About This Item

Share This Item

The AAPG/Datapages Combined Publications Database

Rocky Mountain Association of Geologists


The Mountain Geologist
Vol. 43 (2006), No. 1. (January), Pages 65-92

Stacked, “Evolved” Triangle Zones Along the Southeastern Flank of the Colorado Front Range

Edward J. (Ned) Sterne


Faults along the eastern flank of the Colorado Front Range display a diversity of attitudes and juxtaposed age relationships. This paper proposes a modified triangle zone model, one that allows back-thrusts within the intercutaneous wedge, to explain the observed fault data. The “evolved” triangle zone model predicts a variety of characteristic fault types including: 1) foreland-dipping roof thrusts that either show no stratigraphic separation or anomalous younger-over-older relationships; 2) foreland-dipping intercutaneous backthrusts that exhibit both older-over-younger and younger-over-older bedding relationships; and 3) hinterland-dipping floor thrusts that show older-over-younger bedding relationships.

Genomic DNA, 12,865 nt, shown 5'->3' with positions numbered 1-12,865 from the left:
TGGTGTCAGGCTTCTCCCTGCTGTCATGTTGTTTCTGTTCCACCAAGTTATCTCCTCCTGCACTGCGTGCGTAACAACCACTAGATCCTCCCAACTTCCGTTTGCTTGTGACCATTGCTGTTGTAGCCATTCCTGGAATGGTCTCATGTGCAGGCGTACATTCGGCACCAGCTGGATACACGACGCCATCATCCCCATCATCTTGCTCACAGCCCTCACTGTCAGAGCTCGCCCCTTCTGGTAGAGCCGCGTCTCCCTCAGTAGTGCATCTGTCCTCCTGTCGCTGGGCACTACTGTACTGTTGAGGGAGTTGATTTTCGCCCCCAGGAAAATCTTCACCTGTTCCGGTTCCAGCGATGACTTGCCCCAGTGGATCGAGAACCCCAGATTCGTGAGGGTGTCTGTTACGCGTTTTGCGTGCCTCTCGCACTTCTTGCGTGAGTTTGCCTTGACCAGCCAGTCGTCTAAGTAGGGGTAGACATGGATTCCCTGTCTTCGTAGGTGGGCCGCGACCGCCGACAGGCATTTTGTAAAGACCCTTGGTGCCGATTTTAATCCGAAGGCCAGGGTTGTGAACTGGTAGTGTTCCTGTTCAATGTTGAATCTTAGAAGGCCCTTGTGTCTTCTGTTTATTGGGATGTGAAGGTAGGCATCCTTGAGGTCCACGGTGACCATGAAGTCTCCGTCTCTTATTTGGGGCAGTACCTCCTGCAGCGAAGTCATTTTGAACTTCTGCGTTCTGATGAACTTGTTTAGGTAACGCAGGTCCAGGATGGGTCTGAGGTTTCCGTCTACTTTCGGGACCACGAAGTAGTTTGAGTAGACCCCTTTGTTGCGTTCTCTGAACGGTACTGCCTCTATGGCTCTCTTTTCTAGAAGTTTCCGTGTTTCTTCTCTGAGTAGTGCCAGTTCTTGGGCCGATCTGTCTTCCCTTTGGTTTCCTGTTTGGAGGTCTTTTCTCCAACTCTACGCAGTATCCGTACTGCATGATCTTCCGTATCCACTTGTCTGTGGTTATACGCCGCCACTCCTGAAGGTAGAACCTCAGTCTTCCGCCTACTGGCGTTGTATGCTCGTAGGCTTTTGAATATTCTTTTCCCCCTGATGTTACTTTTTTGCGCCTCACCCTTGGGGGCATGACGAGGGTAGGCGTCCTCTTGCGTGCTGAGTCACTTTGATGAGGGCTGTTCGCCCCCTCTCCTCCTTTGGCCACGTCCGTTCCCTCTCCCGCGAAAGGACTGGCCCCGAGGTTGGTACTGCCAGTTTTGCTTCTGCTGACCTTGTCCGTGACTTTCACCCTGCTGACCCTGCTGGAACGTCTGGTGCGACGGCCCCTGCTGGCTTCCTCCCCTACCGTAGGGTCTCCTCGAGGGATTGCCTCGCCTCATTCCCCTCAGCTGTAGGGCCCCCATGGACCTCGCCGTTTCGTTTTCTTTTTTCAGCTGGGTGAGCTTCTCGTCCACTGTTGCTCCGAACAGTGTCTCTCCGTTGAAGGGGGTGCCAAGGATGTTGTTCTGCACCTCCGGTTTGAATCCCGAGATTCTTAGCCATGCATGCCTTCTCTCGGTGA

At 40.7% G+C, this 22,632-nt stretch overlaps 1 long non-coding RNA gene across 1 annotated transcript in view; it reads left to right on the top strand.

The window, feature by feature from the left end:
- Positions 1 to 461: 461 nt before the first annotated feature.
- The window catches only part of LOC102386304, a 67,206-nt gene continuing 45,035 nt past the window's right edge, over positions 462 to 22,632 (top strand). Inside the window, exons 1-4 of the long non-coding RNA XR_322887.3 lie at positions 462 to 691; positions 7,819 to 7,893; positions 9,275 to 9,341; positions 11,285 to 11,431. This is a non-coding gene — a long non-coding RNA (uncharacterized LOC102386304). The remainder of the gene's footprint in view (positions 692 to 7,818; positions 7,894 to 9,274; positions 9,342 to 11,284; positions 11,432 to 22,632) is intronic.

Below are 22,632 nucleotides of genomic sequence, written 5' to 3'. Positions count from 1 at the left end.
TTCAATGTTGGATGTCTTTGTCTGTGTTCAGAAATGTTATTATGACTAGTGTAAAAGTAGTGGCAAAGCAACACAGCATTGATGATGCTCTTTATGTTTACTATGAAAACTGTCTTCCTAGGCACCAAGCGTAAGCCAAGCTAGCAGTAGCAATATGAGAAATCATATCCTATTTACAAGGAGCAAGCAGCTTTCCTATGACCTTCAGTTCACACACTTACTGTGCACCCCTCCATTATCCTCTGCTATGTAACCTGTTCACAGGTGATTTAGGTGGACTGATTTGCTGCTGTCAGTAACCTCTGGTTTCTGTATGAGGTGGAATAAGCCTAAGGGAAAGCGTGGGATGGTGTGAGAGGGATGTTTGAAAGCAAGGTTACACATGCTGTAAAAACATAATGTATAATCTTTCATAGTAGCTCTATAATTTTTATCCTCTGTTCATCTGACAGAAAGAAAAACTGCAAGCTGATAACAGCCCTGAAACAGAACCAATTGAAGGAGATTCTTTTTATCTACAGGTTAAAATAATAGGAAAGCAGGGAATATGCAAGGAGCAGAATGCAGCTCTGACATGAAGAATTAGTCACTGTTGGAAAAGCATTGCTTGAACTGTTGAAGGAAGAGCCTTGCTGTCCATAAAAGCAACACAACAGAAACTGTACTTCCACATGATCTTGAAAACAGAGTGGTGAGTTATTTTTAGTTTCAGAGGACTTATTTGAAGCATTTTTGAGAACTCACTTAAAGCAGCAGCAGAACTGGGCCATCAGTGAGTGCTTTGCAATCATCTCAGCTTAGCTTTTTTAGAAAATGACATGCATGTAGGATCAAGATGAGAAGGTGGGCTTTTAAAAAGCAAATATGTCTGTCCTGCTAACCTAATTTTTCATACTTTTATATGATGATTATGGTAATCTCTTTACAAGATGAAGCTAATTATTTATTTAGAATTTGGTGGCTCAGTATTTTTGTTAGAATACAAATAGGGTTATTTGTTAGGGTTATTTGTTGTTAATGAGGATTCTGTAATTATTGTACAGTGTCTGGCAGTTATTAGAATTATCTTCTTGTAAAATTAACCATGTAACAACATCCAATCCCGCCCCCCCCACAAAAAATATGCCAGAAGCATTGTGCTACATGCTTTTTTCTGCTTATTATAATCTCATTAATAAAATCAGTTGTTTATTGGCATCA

Evolved triangle zones are found at multiple stratigraphic and structural levels along the range. These stacked detachment levels accommodate displacement transfer along the range and give rise to some surprisingly complex but restorable structures. This model may be helpful in understanding apparently anomalous thrust relationships in a variety of tectonic settings.

Pay-Per-View Purchase Options

The article is available through a document delivery service. Explain these Purchase Options.

Protected Document: $10
Internal PDF Document: $14
Open PDF Document: $24